What Is Cyberstalking and Tips on How to Protect Yourself
It wasn’t long ago that science fiction writers envisioned a dystopian world where computers and other mechanisms were literally embedded into people’s brains.
While we haven’t reached that stage (yet), no one can deny that our physical existences are slowly being eclipsed by our digital lives. Often, people can tell more about your personality by studying your online persona than through direct conversation.
We relish in the freedom of our online world, but others can all too often take advantage of the information we provide over the internet, whether posted intentionally or otherwise. Cyber-stalking is one of the costs we pay as our lives become more and more digital.
What Is Cyberstalking?
Cyberstalking is the misuse of online information to harass, threaten, or manipulate someone. A cyberstalker can strike in many ways. They may leave unwanted messages on social media, send harassing emails, post private images and information online, attempt to discredit people academically and professionally, or contact a victim’s family and friends without permission.
Cyberstalking shouldn’t be confused with trolling. While trolls are annoying, they’re generally just maladjusted jerks with too much time on their hands. They don’t have the malicious intent of a true cyberstalker or attack with the same fear-inducing intensity. Trolls aren’t criminals. Cyberstalking, like real-world stalking, is a crime.
What Are Some Impacts of Cyberstalking?
If you’re the victim of cyberstalking, you may feel as though your entire life has a shadow cast over it. All online activity will feel monitored and scrutinized. Friends and family may receive harassing emails and could be misled into turning against you. Extreme stress and emotional damage can occur.
If the cyberstalking escalates, your online accounts can be compromised. Identity theft, hacked bank accounts, and other serious consequences can result from compromised accounts. Imagine the damage someone can do by posting a fake social media account, with stolen information and pictures, under your name. In extreme cases, cyberstalking victims have lost their jobs and have even been physically threatened.
How Can You Prevent Cyberstalking?
First, perform an online audit of yourself and see what’s out there. Do a Google search for your name and check the results, making sure to click the “Images” tab. Is your picture one of the first to show up? If so, where is that image posted? Run a similar search for your phone number. Removing what’s already out there can be a challenge, but at least you’ll know where you stand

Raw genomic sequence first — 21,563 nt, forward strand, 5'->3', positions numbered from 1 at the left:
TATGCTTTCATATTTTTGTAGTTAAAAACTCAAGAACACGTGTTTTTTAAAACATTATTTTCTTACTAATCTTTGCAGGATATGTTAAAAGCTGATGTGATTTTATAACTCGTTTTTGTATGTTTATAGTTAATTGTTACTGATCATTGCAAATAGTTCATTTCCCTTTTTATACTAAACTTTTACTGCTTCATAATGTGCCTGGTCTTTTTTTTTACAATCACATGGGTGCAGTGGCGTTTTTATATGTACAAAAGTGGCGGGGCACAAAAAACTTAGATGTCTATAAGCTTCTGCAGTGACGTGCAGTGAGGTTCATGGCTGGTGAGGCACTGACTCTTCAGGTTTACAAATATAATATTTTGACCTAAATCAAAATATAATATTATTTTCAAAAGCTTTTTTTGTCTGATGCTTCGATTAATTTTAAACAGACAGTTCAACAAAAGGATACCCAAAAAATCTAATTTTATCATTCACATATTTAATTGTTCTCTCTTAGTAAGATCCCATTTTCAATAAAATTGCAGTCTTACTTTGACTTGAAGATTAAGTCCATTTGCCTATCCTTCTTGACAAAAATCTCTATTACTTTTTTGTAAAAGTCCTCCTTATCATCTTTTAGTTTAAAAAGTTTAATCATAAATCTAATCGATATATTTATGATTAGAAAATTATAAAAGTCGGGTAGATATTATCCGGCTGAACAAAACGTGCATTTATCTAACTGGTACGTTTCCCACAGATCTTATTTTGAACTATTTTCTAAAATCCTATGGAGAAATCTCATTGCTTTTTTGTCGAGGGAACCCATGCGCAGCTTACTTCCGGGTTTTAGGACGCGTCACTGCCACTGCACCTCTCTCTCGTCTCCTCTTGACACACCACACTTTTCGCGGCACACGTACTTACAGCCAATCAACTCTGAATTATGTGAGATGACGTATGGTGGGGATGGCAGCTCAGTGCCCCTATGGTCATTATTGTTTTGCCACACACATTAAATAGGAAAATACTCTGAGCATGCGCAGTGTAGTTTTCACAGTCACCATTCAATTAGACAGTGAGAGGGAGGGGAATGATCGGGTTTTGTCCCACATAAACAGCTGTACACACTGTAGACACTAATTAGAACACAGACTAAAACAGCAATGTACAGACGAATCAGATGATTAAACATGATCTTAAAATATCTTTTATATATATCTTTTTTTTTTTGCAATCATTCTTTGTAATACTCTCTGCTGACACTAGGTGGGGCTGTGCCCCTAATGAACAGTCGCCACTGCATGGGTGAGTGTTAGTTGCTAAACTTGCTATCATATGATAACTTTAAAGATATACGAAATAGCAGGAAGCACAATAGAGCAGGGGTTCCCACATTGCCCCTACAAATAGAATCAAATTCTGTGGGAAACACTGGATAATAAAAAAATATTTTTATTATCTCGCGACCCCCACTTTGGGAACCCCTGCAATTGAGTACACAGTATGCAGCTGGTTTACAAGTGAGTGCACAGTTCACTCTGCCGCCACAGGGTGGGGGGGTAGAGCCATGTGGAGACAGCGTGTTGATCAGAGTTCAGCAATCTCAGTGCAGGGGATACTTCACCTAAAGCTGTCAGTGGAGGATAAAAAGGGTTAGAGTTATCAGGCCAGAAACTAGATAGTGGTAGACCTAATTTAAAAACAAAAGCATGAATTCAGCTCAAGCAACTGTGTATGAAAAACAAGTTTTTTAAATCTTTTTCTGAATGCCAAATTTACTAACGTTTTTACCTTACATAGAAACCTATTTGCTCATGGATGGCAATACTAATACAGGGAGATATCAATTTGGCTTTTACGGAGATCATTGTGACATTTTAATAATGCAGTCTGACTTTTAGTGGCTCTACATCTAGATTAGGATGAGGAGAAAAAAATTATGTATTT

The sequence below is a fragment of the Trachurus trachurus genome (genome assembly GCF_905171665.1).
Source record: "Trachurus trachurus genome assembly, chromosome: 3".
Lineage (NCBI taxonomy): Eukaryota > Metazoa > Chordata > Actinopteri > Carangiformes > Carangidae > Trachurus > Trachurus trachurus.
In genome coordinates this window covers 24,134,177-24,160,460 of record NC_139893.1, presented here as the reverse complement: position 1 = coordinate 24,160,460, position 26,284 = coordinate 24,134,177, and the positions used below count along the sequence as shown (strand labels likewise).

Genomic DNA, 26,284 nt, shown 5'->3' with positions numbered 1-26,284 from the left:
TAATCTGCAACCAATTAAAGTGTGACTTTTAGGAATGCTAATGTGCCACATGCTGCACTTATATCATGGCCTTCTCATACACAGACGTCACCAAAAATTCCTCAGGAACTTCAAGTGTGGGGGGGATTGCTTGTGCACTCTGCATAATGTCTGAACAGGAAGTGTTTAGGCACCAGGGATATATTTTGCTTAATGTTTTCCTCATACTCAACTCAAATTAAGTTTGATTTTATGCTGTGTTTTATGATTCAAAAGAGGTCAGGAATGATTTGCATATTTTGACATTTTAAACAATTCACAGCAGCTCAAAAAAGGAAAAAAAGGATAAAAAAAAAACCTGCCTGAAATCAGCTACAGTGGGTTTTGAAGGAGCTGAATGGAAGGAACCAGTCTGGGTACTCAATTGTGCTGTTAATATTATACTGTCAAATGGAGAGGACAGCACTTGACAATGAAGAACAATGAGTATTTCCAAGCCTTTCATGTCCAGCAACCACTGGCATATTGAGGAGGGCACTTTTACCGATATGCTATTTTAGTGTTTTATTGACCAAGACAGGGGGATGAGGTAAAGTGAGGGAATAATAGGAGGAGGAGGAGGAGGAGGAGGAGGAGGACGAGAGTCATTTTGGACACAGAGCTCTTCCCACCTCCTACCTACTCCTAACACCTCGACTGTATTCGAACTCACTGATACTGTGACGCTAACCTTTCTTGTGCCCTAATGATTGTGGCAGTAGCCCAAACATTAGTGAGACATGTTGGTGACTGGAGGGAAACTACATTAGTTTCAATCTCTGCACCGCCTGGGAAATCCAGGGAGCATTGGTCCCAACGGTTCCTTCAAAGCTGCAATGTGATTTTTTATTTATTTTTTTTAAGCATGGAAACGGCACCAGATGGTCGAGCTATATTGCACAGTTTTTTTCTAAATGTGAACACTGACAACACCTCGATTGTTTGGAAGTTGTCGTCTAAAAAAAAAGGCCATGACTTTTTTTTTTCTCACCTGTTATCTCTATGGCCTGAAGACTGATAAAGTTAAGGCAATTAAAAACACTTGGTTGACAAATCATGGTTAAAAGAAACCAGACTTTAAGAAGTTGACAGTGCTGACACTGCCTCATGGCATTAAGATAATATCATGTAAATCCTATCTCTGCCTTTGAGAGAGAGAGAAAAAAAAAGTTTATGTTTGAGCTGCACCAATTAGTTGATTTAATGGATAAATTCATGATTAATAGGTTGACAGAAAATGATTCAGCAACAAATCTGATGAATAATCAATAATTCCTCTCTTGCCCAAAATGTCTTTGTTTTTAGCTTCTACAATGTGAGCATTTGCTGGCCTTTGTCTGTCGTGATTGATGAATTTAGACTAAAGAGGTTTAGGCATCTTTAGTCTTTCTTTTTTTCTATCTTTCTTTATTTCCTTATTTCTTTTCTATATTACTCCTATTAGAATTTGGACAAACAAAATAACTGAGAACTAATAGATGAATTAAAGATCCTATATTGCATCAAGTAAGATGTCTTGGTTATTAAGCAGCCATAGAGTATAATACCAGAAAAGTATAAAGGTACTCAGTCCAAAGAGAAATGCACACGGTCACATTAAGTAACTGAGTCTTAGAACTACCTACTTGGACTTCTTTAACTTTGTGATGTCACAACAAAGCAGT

and what others can already see.
If you have social media accounts, don’t rely on default privacy settings. Dial up your protection by selecting the most restrictive settings possible. If it becomes a problem, such as real friends being unable to read your posts, think about changing them.
Don’t casually accept friend requests based on mutual friends. It’s too easy for someone to create a fake profile, add a few of your friends to it, and get your approval. If you don’t know them personally, send a direct message asking how they know you and why they’re trying to friend you.
Avoid posting too much personal information. Be especially wary of tags that use geolocation technology because they directly link your online presence and physical location. Public forums and chat rooms can be fun, but they’re often used to hunt new cyberstalking victims.
Keep your online accounts safe. Change your passwords regularly. There are many programs designed to combat spyware – invest in one. Never send private messages or emails through a public WiFi connection. Instead, use your smartphone as a mobile hotspot so others aren’t on your connection.
Phishing scams are everywhere. They’re designed to trick you into providing personal information, such as your bank account or social security number. If you receive a call, text message, or email asking for this kind of data, do not open attachments, click links, or speak to them. Instead, call a trusted and verified phone number (one that actually appears on your bank card, for instance) to make sure it’s legit.
What Can You Do?
True cyberstalking is a crime and there are helpful resources out there. Law enforcement takes cyberstalking and identity theft seriously, so don’t hesitate to contact someone.
Learning more about our digital world and the risks it involves doesn’t have to be tedious work. Interactive shows such as #WarGames put you in the virtual driver’s seat as you navigate the shark-filled waters of hackers, scammers, and evildoers.
While the world of #WarGames is fictional, the ideas behind the show are reality-based. Protect yourself with the information you need as our physical world becomes more and more entwined with the online universe.